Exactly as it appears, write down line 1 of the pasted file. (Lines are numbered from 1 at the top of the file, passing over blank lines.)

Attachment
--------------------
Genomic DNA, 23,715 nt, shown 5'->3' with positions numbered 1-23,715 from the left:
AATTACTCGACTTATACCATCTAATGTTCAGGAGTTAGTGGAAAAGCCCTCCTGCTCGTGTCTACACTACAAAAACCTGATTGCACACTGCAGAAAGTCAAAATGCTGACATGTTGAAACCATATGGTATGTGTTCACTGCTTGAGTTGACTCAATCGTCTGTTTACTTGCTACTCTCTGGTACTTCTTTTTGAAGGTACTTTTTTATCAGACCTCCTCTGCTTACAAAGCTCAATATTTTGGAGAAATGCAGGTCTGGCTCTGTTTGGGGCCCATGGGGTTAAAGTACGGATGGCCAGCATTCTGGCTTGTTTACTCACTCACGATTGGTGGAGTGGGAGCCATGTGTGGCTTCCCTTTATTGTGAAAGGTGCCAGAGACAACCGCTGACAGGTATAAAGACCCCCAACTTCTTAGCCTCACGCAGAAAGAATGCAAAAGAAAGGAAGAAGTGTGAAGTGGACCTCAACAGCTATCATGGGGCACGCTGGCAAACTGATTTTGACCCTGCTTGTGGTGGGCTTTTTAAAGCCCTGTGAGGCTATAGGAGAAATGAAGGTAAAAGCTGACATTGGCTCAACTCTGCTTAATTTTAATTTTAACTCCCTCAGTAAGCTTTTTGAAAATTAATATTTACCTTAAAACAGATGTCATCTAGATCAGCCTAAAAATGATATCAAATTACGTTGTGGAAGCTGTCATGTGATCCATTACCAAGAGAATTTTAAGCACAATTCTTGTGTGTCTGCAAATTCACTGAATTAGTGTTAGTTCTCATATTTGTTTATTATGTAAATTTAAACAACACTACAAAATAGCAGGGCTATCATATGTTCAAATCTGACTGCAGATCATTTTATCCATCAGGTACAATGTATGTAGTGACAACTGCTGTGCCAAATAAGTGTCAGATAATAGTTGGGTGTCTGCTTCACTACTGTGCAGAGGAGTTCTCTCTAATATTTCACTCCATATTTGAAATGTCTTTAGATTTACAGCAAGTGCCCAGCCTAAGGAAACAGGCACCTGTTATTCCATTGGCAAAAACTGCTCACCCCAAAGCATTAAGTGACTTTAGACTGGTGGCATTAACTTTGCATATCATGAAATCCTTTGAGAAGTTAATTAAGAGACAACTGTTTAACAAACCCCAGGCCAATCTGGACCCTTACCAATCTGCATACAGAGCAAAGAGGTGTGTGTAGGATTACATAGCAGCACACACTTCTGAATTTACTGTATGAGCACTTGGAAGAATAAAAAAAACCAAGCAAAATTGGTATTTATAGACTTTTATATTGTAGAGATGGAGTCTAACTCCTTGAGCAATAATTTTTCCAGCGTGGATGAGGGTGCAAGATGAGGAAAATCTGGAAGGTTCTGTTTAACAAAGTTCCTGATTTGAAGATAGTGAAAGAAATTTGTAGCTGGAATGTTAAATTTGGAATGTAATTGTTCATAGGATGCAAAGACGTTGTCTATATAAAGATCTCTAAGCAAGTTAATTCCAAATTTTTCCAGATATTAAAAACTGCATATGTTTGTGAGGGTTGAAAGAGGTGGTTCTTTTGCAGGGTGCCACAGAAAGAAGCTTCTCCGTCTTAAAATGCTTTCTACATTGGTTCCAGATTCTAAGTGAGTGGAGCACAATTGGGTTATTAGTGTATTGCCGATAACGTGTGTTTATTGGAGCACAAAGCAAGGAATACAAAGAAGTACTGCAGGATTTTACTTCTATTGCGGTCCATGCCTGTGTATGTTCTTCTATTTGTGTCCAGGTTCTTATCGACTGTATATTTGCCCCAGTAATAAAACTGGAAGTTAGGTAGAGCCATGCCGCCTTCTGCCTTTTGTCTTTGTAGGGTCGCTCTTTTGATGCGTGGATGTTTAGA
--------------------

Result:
Genomic DNA, 23,715 nt, shown 5'->3' with positions numbered 1-23,715 from the left: